[MARMAM] New publication on humpback whales

Craig, Alison AL.Craig at napier.ac.uk
Tue Apr 8 09:24:50 PDT 2014

Dear colleagues,

We are pleased to announce the publication of the following article:

Craig, A. S., Herman, L. M., Pack, A. A. & Waterman, J. O.  (2014).  Habitat segregation by female humpback whales in Hawaiian waters: avoidance of males?  Behaviour, 151: 613-631.



Humpback whales congregate annually in low-latitude winter breeding and calving grounds. While on these grounds, females with a dependent calf ('maternal females') are sometimes closely attended by one or more male escorts. Using data collected from a shore-based observation platform in the Hawaiian Islands, we tested the hypothesis that the spatial distribution of maternal females is driven primarily by avoidance of males. As predicted, we found that (1) pods containing a calf occurred in significantly shallower water than pods that did not contain a calf, (2) unescorted maternal females occurred in significantly shallower water than escorted maternal females, (3) the number of males escorting a female decreased significantly with decreasing water depth, and (4) the swimming speed of maternal females increased as a function of male presence, with escorted females travelling significantly more rapidly than unescorted females and a significant positive correlation between swimming speed and number of escorts. We suggest that maternal females incur increased energetic costs when escorted by males and consequently position themselves in shallow waters to reduce the likelihood of unwanted male attention.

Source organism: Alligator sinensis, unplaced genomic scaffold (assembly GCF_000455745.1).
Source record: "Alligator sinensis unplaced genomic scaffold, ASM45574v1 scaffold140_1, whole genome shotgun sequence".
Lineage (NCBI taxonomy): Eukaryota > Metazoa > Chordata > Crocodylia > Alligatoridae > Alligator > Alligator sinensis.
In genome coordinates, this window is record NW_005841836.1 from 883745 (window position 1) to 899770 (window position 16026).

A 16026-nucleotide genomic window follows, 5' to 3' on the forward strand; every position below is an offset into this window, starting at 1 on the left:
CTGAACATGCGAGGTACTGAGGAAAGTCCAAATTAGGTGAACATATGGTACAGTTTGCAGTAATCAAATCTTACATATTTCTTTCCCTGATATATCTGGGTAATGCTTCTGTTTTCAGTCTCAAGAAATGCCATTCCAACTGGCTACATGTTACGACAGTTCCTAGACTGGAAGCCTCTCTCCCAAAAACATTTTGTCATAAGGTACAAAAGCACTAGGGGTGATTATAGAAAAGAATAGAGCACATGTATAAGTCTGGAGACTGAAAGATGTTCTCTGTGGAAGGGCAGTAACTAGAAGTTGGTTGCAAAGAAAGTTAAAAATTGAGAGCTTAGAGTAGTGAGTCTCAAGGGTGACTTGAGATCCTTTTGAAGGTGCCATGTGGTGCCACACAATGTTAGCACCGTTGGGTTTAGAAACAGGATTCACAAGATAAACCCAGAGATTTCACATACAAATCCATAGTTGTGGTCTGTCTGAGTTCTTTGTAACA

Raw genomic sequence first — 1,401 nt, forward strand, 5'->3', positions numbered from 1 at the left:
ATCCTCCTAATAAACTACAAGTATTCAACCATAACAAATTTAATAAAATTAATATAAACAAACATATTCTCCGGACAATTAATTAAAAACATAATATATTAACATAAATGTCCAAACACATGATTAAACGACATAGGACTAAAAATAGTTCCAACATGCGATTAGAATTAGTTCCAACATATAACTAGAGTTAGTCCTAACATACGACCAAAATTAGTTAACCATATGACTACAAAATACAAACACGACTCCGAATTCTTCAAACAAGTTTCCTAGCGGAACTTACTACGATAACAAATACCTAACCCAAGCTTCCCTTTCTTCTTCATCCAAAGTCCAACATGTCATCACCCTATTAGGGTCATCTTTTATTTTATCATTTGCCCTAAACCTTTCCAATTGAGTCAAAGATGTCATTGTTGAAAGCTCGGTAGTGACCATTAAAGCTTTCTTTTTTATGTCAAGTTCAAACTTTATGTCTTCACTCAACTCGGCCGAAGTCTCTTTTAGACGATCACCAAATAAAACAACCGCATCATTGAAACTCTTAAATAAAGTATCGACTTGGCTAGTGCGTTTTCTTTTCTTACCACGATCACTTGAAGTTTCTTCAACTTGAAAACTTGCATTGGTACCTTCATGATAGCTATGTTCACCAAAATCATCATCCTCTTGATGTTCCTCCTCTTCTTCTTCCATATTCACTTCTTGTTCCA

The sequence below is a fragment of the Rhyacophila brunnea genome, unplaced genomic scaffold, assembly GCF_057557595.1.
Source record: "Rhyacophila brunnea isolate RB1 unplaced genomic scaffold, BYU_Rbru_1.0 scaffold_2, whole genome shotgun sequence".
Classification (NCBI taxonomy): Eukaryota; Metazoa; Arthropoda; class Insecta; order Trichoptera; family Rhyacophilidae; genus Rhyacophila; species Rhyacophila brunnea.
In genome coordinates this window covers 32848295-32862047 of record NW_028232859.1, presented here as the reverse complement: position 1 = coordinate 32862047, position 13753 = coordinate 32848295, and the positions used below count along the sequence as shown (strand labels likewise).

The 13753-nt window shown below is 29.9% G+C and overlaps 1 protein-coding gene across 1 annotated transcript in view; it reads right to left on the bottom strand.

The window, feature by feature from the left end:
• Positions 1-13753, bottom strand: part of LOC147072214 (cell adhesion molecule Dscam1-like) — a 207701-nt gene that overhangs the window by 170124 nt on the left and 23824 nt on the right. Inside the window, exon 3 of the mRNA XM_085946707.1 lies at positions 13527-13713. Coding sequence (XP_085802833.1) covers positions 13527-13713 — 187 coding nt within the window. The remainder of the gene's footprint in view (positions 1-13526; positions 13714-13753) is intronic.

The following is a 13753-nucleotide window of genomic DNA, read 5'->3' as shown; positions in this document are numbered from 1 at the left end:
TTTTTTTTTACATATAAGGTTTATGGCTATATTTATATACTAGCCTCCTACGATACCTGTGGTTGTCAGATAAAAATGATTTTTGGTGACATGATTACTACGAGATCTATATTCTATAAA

If you are interested but can't access this paper online, please email me (al.craig at napier.ac.uk<mailto:al.craig at napier.ac.uk>) for a pdf reprint.

Best wishes,

Dr Alison S. Craig,
School of Life, Sport and Social Sciences
Edinburgh Napier University
Sighthill Campus
Sighthill Court
EH11 4BN

Tel: +44(0)131 455 2245

Edinburgh Napier University offers industry informed courses and 92.3% of our graduates are in work or further study within six months of leaving. With over 17,000 students from over 110 countries, we are an international university and are also proud to be the largest UK provider of higher education in Hong Kong. In 2014, we are celebrating 50 years since we opened our doors as Napier Technical College.

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